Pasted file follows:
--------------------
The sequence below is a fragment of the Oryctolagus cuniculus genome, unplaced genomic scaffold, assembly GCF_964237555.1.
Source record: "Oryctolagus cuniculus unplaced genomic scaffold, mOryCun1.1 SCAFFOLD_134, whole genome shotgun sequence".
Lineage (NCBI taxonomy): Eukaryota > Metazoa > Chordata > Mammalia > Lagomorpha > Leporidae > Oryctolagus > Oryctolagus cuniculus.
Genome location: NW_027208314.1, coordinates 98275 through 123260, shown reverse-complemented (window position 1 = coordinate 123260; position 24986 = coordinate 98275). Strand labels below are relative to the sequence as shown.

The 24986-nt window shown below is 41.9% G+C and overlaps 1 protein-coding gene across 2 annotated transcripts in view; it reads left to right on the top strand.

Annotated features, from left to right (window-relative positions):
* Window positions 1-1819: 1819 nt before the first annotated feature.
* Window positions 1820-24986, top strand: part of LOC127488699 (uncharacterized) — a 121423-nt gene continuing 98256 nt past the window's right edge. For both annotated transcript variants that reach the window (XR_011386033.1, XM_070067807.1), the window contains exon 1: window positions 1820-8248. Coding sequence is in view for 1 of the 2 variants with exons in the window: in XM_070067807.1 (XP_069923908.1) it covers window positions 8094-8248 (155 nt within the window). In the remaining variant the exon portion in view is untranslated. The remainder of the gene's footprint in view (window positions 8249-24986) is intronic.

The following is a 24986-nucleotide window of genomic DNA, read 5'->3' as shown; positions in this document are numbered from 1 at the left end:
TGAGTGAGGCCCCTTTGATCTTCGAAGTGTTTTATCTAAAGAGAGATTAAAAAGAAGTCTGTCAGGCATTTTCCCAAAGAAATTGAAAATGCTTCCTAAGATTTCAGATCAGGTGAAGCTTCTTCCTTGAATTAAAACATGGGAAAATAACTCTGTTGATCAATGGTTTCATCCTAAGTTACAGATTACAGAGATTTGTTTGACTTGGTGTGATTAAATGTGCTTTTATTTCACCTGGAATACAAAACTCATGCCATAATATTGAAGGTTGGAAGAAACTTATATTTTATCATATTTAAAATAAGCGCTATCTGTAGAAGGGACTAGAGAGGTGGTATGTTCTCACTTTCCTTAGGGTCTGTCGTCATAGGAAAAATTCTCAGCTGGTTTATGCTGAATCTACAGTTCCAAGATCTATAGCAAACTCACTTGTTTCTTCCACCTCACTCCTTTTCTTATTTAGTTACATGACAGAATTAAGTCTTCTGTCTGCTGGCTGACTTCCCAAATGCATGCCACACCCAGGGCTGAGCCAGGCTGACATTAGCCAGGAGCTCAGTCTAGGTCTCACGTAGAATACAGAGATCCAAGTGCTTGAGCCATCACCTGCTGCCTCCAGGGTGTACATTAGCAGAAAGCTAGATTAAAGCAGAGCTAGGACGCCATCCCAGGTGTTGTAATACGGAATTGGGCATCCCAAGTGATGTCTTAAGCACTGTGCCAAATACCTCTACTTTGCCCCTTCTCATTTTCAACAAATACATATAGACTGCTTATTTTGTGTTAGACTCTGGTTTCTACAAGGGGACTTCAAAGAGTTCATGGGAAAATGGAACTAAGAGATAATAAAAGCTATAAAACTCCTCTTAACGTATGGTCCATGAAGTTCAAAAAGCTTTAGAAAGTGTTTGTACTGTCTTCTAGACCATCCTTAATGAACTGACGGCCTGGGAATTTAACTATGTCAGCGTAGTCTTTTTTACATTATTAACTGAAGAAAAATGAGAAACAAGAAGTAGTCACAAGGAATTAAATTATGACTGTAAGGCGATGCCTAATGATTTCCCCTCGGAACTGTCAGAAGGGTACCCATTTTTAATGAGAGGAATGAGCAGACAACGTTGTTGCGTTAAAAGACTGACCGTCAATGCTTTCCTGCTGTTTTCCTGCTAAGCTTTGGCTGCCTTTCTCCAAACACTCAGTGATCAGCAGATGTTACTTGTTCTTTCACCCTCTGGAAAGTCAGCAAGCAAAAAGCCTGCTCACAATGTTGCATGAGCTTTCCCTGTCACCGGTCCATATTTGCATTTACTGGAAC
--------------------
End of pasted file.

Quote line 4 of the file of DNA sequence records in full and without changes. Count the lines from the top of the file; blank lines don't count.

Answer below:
Genome location: NW_027208314.1, coordinates 98275 through 123260, shown reverse-complemented (window position 1 = coordinate 123260; position 24986 = coordinate 98275). Strand labels below are relative to the sequence as shown.